In my previous post, we detailed why it was the beginning of the end for IPv4. Today, we’ll discuss the solution to this problem.
The standardization group IANA (or the Internet Assigned Numbers Authority), which collaborates with IETF (also known as the Internet Engineering Task Force), had long ago already prepared the new standard, IPv6 which goes from the 32 bits of IPv4 to 128 bits. If you want to know how many addresses that is, don’t try using your calculator; it may go up in smoke! Why, you ask? Well, that number is 2 to the power of 128 OR 3.4 x 10 to the power of 38 OR, get this, 340 undecillions (or sextillions). To understand its magnitude, let’s just say there aren’t enough stars in the universe to total that number!
Consequently, we hope, there’ll be enough IP addresses to go around for the next few decades; every device will have its own IP address, and we won’t run the risk of depleting the IP address bank any time soon – certainly not within my lifetime. We’ll also no longer have need of private IP addresses; a point which certain pundits believe is a positive thing. I could write a whole new blog post on this subject but for now, suffice to say I disagree. I don’t think you should have a different mailing address for every room in your house – that, in my view, is information regurgitation, which, in a world like the Internet, can be potentially so incredibly dangerous for your computers.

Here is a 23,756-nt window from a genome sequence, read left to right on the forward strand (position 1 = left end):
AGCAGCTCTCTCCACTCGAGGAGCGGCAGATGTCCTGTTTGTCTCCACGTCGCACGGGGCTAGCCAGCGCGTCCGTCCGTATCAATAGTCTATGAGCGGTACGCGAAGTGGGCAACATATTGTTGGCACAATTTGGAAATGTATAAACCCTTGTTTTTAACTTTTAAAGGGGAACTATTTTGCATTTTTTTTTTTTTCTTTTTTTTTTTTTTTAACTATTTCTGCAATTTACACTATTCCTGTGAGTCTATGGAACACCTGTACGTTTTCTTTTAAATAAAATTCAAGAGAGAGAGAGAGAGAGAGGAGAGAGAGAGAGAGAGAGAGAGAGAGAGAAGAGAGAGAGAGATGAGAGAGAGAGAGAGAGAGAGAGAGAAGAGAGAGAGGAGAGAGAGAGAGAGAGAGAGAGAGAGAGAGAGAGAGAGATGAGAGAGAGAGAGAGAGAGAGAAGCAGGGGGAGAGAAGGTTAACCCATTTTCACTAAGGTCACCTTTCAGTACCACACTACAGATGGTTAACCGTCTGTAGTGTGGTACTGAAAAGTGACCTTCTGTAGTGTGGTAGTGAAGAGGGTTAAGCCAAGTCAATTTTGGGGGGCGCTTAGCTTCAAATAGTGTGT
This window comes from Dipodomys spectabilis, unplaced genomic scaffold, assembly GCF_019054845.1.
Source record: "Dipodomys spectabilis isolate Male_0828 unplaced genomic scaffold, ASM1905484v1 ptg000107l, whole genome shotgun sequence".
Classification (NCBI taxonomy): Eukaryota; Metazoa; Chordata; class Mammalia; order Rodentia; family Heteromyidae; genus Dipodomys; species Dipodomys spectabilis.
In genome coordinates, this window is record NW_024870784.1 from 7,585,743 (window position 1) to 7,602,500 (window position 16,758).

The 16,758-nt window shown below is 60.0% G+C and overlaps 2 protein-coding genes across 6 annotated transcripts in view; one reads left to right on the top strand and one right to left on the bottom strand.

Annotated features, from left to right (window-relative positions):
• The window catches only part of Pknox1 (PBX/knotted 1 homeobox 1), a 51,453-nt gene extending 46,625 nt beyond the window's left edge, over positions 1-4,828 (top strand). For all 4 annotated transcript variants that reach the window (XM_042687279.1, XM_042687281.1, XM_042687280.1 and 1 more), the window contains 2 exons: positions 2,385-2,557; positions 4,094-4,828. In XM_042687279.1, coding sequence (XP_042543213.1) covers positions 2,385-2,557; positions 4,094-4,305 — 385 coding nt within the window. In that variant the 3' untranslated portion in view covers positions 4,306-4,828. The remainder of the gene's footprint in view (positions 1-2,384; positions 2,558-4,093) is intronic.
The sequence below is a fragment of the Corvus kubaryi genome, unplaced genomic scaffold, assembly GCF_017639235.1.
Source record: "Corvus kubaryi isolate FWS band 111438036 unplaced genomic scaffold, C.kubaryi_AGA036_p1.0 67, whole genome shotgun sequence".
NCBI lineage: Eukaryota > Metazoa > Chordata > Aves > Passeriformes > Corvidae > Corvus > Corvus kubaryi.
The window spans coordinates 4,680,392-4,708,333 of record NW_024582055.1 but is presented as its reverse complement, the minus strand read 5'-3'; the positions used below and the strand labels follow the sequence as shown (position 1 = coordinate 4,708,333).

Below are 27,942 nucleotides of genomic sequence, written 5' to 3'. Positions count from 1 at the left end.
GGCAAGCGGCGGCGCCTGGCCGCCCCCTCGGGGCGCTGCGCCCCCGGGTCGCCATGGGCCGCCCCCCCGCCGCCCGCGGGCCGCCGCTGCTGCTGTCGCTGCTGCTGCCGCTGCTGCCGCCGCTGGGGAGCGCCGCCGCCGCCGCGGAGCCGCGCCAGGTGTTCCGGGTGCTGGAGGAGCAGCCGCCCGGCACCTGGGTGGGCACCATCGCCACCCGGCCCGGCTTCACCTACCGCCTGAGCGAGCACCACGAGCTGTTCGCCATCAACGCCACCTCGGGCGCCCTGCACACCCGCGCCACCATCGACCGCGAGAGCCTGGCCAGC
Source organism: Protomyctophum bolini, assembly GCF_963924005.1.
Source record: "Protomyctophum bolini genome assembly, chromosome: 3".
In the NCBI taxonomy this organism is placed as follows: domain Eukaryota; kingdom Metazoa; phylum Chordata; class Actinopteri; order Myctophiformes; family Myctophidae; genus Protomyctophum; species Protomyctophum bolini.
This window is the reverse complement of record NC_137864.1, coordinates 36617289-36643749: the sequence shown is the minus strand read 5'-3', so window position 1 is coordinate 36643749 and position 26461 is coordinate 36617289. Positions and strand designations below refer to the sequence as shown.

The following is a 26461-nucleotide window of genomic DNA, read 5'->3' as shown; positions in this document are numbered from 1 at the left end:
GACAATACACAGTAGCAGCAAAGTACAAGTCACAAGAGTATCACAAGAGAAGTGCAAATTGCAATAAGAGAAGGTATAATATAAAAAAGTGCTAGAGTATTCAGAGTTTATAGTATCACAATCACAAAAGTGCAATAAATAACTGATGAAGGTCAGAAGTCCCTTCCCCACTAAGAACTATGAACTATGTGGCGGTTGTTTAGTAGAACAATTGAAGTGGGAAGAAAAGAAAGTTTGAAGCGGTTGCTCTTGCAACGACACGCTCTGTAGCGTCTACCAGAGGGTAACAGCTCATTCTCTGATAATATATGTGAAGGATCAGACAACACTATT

This year, the IPv4 address space has been officially declared exhausted – there aren’t any more IPv4 IP addresses to be assigned from IANA to the 5 regional internet registries (RIR). As a customer, you may be able to get an IPv4 for some time, for as long as your ISPs still have them, that is. Think of them like phone numbers in that you may get a recycled one; an IP previously belonging to another company that no longer needs/wants it. So hold off on pressing the panic button for now because IPv4 IPs will still be around for a little longer but be prepared to face reality, because soon enough, they’ll be gone for good and IPv6 will be the order of the day.
Those of us who already have IPv4 IPs will be able to keep and continue using them. In the interim, though, ISPs will begin to assign also IPv6 IP addresses and slowly but surely start migrating everyone to this new address space. This will happen simply because they can’t afford to maintain the double standard for too long – it’s expensive; requires double equipments; and creates too many complications (for which we’ll eventually end up paying and in real dollars). Truth be told, I don’t know how long this process will take; for all we know, it might spread across a decade. We just know, with utter certainty that it will happen. We also know for a fact that your equipment must be able to deal with both protocols concurrently but here’s the kicker – they are completely incompatible. If your equipment is not designed to handle IPv6, it simply won’t understand it, period!
In the next post, we’ll discuss IPv6 compatibility and translation issues and what costs will be associated with any migration path.